‘A dance studio is not just a dance studio any more – it’s a hybrid space,’ says choreographer and curator Karina Sarkissova during a panel discussion at MDT theatre in Stockholm. This is the second day of the POST-DANCE-ING conference, and my impression is that we are in a mess; but this remark suddenly grabs my attention and puts everything in its place. A studio is not just an area demarcated by the walls and the floor, but also a laptop screen connecting the dancer with the images, affects and informational noises of the ‘outside world’.
For the last 50 years, this world has been changing dramatically: from industrial production with guaranteed jobs to mostly intellectual, ‘creative’ freelance labour; from colonial dominance of European countries to a post-colonial state of affairs and fierce migration; from mostly patriarchal rule to the new feminist uprisings; from beliefs in eternal progress to awareness of ecological catastrophe. It’s always changing in terms of technologies and media, which in many ways have influenced politics, social relations and the balance between private and public life.
Our habitual ways of living are not valid any more – and neither are our accustomed ways of dancing. How can we face those challenges as dance practitioners?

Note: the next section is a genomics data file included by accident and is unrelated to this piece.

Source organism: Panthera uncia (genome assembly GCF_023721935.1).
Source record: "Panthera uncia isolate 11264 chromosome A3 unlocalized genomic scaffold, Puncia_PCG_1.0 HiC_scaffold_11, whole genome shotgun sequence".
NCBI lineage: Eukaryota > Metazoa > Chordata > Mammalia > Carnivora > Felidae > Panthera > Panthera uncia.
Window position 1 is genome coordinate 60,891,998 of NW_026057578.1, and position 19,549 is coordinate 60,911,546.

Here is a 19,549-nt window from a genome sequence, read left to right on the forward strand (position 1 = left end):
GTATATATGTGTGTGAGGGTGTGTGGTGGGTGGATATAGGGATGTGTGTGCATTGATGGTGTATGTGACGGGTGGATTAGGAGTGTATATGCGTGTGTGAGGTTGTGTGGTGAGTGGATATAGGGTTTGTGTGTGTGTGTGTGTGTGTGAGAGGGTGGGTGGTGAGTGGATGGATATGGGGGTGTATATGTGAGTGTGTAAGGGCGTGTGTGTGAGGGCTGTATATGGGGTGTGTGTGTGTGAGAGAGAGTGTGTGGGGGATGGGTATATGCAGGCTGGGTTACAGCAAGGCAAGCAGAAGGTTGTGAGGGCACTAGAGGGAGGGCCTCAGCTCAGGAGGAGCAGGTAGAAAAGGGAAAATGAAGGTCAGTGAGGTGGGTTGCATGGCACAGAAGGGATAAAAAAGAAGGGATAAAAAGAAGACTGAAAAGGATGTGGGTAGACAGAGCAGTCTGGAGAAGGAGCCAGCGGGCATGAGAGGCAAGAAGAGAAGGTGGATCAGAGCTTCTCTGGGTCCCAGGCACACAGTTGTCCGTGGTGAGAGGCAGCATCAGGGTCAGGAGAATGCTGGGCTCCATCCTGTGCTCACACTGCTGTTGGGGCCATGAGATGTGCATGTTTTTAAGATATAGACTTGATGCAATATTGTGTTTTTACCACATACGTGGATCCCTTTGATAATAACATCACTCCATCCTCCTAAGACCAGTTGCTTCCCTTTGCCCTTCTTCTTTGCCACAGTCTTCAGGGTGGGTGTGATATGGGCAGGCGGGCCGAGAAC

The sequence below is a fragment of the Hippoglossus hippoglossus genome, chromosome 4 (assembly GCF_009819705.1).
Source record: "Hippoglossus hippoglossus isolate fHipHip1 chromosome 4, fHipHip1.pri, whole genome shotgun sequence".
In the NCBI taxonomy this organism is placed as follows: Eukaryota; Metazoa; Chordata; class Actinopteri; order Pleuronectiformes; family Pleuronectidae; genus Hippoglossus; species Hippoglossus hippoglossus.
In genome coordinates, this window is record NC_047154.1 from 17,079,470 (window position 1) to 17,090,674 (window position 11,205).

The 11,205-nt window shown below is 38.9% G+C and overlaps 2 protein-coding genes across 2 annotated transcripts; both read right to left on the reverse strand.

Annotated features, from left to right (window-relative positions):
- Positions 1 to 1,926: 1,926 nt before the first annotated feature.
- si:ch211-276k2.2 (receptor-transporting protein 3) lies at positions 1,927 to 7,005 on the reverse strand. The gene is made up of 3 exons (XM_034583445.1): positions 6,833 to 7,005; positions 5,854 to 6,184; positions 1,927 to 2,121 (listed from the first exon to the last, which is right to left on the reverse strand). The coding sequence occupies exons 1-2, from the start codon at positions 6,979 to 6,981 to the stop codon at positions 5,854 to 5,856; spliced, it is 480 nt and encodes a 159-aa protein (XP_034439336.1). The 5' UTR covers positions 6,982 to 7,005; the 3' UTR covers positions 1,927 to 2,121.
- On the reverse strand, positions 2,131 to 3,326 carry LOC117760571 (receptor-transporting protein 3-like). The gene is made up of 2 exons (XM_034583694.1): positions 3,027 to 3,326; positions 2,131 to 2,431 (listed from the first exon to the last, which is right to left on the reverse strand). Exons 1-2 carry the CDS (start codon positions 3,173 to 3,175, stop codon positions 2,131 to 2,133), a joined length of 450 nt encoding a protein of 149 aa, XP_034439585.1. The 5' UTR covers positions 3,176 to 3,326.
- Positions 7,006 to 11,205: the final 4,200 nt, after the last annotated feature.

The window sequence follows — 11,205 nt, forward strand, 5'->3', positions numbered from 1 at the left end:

It seems that such questions could describe the vague intentions of the POST-DANCE-ING conference, held at MDT from 23 to 25 October 2019, which gathered together more than 150 professionals: dancers, choreographers, curators, managers, and theoreticians. Although the term ‘conference’ often refers to scientific discourse, this gathering was in no way academic. Instead, this meeting proved to be more like a choreographic piece than a consistent set of reports – and this is directly related both to the ‘postdance’ concept and the complicated set of circumstances which it tries to explore and illuminate.
What was it about? Huh, that’s a difficult question, and those seeking answers might find them on the livestreamed video (online until 24 November 2019). We’d rather ask how it was functioning and what it did do for the attending people. But before we go into details, it’s worth saying a few words about its origin and background.
A container, not a concept
The term ‘postdance’ appeared in 2015 as the name of another conference at MDT, curated by Danjel Andersson (who back then headed the theatre), along with Cullberg ballet artistic director Gabriel Smeets and theoretician André Lepecki. No one could say exactly what postdance actually was – and such exposed uncertainty was indeed the very idea of the curators. According to Andersson, ‘postdance’ is a container, not a concept, which probably means that this term tries to grope towards and map out current situations in dance rather than define it in settled terms.
The word ‘postdance’ was vague but nevertheless exposed several issues which were and are still relevant for experimental dance, at least in Western countries. In the book of the same name, published by MDT two years later, there were texts dealing with queer and feminist strategies in dance, precarious freelance labour, the affective turn in arts and culture, dance in the era of post-internet art, imagination and knowledge production, the aims of choreography, somatics and the issues of power. In such a context, dance found itself sensitive to changes and shifts in today’s politics, aesthetics, and social life, but also specific in its relation to bodies, imagination and affects.